• "The Monster of Dr. Droid" has an android in place of Frankenstin's monster, but the resemblance is obvious and deliberate. (Dr. Droid talks like Boris Karloff, his assistant is outright named Boris, he brings the android to life with electrodes, and the android terrorizes a nearby town but refuses to hurt a little girl)
  • Friendly Scheming: In "One Small Step for Superman," after his dog is killed by a bear, a young boy thinks he can no longer walk even though nothing is wrong with him. The team gives him a pep talk but nothing gets through to the kid. When a robot attacks, it tosses a piece of Kryptonite that knocks down Superman. The boy manages to get to his feet to throw it away so Superman defeats the robot. He and his parents thank Superman for helping him get over his mental block. As soon as they're gone, Superman absently tosses the "Kryptonite" about in his hand.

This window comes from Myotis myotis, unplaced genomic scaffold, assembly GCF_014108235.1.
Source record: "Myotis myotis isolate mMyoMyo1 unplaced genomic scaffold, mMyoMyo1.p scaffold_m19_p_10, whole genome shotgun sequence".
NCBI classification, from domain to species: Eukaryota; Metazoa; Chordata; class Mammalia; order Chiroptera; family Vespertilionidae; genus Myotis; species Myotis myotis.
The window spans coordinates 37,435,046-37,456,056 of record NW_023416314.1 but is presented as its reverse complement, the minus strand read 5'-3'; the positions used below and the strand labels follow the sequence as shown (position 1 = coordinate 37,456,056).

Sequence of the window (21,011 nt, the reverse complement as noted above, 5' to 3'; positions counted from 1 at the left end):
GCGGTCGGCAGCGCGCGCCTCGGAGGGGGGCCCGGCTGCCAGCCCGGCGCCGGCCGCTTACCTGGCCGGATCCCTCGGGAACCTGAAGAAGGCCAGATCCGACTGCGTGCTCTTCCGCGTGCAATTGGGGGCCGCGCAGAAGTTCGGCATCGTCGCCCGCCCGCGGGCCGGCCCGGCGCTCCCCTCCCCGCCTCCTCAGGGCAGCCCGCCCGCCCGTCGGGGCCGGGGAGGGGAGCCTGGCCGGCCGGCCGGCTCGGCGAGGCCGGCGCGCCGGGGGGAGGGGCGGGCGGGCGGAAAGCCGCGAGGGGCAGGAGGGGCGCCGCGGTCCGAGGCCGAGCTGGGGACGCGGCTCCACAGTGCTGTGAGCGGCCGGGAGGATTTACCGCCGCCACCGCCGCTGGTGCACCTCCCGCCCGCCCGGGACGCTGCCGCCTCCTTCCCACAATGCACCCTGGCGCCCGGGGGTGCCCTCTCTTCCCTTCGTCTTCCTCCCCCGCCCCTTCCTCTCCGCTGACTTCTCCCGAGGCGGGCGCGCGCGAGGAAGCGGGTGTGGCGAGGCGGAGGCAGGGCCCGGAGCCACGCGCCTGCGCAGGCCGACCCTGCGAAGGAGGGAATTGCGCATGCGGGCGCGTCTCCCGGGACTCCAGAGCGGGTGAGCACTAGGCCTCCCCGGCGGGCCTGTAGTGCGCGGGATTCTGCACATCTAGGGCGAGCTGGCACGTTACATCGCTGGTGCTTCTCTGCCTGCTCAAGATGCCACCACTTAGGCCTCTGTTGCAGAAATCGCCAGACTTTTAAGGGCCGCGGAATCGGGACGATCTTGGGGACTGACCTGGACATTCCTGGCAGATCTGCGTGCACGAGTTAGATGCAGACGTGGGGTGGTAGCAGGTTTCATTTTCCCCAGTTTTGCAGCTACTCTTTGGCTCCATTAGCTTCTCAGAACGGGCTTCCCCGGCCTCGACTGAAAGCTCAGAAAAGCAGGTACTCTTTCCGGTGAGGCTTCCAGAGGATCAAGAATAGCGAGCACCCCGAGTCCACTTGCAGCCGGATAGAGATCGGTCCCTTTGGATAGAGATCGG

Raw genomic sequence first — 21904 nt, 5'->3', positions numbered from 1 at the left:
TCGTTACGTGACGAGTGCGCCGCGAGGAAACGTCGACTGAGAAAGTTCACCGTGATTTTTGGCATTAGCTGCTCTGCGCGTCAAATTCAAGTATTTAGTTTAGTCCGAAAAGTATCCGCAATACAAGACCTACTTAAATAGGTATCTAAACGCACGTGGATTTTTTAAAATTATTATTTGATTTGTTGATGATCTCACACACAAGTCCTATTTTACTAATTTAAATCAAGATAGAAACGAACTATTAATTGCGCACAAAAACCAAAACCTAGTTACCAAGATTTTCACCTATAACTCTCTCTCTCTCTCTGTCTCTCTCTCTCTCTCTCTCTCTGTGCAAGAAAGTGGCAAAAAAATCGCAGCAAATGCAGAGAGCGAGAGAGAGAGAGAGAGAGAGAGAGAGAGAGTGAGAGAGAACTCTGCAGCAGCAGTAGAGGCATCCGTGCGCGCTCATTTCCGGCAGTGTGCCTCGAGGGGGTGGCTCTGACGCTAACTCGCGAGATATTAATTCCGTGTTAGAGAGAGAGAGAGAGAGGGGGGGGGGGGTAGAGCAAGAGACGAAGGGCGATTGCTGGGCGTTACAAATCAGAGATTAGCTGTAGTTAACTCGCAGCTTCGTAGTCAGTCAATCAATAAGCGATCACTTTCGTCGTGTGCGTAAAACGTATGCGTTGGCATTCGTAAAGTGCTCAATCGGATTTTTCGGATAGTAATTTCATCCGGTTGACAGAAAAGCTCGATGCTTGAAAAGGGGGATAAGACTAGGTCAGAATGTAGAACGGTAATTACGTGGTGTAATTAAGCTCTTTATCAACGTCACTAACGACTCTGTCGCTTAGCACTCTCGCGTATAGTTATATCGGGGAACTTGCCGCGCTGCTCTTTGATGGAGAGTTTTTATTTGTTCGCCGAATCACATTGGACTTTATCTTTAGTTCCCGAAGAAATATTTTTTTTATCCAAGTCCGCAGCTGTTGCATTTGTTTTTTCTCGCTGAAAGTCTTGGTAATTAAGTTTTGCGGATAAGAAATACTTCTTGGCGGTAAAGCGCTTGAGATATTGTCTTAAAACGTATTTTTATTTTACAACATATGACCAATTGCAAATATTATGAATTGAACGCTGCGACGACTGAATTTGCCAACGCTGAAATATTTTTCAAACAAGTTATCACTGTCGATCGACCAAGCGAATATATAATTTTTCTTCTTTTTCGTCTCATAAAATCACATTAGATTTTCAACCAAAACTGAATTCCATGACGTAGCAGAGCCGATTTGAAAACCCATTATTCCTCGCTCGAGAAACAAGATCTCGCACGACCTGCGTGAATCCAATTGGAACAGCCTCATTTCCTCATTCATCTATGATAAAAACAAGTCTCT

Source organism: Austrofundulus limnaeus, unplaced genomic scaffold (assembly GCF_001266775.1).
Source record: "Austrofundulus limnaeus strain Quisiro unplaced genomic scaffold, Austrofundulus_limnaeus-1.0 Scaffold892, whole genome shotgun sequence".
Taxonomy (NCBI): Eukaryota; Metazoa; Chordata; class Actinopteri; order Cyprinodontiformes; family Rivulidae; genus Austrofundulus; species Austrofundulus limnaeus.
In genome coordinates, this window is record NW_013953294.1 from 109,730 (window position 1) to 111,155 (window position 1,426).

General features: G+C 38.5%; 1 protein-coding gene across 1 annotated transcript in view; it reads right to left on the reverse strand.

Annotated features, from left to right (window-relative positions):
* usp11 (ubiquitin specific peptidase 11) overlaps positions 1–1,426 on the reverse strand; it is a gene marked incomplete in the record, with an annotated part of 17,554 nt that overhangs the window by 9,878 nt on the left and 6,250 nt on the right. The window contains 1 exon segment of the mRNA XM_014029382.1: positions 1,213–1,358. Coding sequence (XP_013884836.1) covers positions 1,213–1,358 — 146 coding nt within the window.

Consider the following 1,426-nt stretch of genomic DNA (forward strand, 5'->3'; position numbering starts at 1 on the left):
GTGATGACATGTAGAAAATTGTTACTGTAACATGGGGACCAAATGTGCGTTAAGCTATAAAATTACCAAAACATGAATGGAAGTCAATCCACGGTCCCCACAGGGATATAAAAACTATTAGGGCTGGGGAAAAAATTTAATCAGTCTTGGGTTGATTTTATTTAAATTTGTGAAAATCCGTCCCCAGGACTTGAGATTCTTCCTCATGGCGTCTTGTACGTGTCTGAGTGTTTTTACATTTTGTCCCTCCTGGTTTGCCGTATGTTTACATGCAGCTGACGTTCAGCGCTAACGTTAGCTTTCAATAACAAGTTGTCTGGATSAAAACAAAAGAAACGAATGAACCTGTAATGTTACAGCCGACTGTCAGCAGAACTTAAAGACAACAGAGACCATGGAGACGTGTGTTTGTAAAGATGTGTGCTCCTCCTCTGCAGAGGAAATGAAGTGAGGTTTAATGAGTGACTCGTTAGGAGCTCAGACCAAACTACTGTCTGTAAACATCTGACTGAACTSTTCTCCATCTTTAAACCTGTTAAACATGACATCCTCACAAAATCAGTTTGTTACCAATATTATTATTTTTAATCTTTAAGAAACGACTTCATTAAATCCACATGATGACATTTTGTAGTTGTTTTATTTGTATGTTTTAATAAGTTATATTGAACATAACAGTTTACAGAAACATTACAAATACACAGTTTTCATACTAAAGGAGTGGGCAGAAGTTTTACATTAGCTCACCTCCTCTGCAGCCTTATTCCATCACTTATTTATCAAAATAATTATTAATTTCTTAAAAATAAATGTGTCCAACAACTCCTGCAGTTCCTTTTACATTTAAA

Superman: Yes, sir, it's amazing just how powerful the mind really is. A little green paint, an old robot and a young boy walks again.
  • From Bad to Worse:
    • Samurai and the Wonder Twins think it's bad enough for a dose of red Kryptonite to turn Superman into a toddler. But then the imp Mr. Mxyzptlk shows up to "play" with the young Supes.
    • In "The Bizarro Super Powers Team," Bizarro uses a device to create Bizarro versions of Wonder Woman, Firestorm and Cyborg. At which point, once more, Mxy pops in to have fun "training" these new "heroes." Wonder Woman openly groans "oh, it gets worse..."
  • Fun Personified: The Wonder Twins. They were constantly quipping and affectionately sniping at each other, with a blue monkey performing physical antics.
  • Fungus Humongous: 1973-74 episode "The Mysterious Moles". While exploring underground, Wendy, Marvin and Wonder Dog encounter a stream with giant mushrooms growing along the banks.
  • The Ghost: The Challenge of the Super Friends episode "Super Friends: Rest in Peace" mentions an unseen fourteenth member of the Legion of Doom named Dr. Natas as the creator of the Noxium crystal, with no mention made of his current whereabouts aside from the implication that he's no longer part of the team.